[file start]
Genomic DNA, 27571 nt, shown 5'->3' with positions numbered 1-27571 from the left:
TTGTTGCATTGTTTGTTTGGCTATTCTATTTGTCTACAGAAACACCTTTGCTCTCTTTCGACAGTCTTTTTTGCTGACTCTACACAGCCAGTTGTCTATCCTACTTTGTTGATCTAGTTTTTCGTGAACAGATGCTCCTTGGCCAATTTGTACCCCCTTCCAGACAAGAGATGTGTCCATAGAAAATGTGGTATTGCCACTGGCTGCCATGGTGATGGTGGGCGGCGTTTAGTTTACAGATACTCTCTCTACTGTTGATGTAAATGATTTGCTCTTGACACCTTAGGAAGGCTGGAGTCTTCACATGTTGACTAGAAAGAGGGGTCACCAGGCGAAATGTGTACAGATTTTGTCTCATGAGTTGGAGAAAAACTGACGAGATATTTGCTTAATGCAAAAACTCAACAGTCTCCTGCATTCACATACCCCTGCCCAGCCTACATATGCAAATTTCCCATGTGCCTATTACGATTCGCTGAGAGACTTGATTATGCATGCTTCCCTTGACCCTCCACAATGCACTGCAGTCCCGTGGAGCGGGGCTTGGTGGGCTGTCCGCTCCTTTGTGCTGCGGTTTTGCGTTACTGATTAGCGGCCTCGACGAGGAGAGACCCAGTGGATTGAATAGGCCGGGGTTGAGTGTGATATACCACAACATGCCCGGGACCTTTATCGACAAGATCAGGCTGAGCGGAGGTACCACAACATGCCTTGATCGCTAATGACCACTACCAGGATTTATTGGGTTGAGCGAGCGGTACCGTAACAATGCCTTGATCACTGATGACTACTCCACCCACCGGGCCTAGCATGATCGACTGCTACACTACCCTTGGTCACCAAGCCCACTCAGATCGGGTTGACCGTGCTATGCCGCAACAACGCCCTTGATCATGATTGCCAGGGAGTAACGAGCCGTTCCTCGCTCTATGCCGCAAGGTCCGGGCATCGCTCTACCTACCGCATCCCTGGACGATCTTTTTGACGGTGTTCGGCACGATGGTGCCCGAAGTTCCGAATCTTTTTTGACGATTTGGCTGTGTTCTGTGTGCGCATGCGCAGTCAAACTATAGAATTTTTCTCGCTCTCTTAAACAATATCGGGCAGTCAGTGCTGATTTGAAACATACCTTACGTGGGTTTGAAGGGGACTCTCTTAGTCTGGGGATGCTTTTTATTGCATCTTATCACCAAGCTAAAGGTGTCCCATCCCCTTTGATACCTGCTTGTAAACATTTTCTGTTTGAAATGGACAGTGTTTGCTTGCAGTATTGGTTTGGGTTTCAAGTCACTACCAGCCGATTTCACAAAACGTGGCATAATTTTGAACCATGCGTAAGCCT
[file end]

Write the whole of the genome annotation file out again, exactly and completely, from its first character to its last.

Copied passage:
Genomic DNA, 27571 nt, shown 5'->3' with positions numbered 1-27571 from the left:
TTGTTGCATTGTTTGTTTGGCTATTCTATTTGTCTACAGAAACACCTTTGCTCTCTTTCGACAGTCTTTTTTGCTGACTCTACACAGCCAGTTGTCTATCCTACTTTGTTGATCTAGTTTTTCGTGAACAGATGCTCCTTGGCCAATTTGTACCCCCTTCCAGACAAGAGATGTGTCCATAGAAAATGTGGTATTGCCACTGGCTGCCATGGTGATGGTGGGCGGCGTTTAGTTTACAGATACTCTCTCTACTGTTGATGTAAATGATTTGCTCTTGACACCTTAGGAAGGCTGGAGTCTTCACATGTTGACTAGAAAGAGGGGTCACCAGGCGAAATGTGTACAGATTTTGTCTCATGAGTTGGAGAAAAACTGACGAGATATTTGCTTAATGCAAAAACTCAACAGTCTCCTGCATTCACATACCCCTGCCCAGCCTACATATGCAAATTTCCCATGTGCCTATTACGATTCGCTGAGAGACTTGATTATGCATGCTTCCCTTGACCCTCCACAATGCACTGCAGTCCCGTGGAGCGGGGCTTGGTGGGCTGTCCGCTCCTTTGTGCTGCGGTTTTGCGTTACTGATTAGCGGCCTCGACGAGGAGAGACCCAGTGGATTGAATAGGCCGGGGTTGAGTGTGATATACCACAACATGCCCGGGACCTTTATCGACAAGATCAGGCTGAGCGGAGGTACCACAACATGCCTTGATCGCTAATGACCACTACCAGGATTTATTGGGTTGAGCGAGCGGTACCGTAACAATGCCTTGATCACTGATGACTACTCCACCCACCGGGCCTAGCATGATCGACTGCTACACTACCCTTGGTCACCAAGCCCACTCAGATCGGGTTGACCGTGCTATGCCGCAACAACGCCCTTGATCATGATTGCCAGGGAGTAACGAGCCGTTCCTCGCTCTATGCCGCAAGGTCCGGGCATCGCTCTACCTACCGCATCCCTGGACGATCTTTTTGACGGTGTTCGGCACGATGGTGCCCGAAGTTCCGAATCTTTTTTGACGATTTGGCTGTGTTCTGTGTGCGCATGCGCAGTCAAACTATAGAATTTTTCTCGCTCTCTTAAACAATATCGGGCAGTCAGTGCTGATTTGAAACATACCTTACGTGGGTTTGAAGGGGACTCTCTTAGTCTGGGGATGCTTTTTATTGCATCTTATCACCAAGCTAAAGGTGTCCCATCCCCTTTGATACCTGCTTGTAAACATTTTCTGTTTGAAATGGACAGTGTTTGCTTGCAGTATTGGTTTGGGTTTCAAGTCACTACCAGCCGATTTCACAAAACGTGGCATAATTTTGAACCATGCGTAAGCCT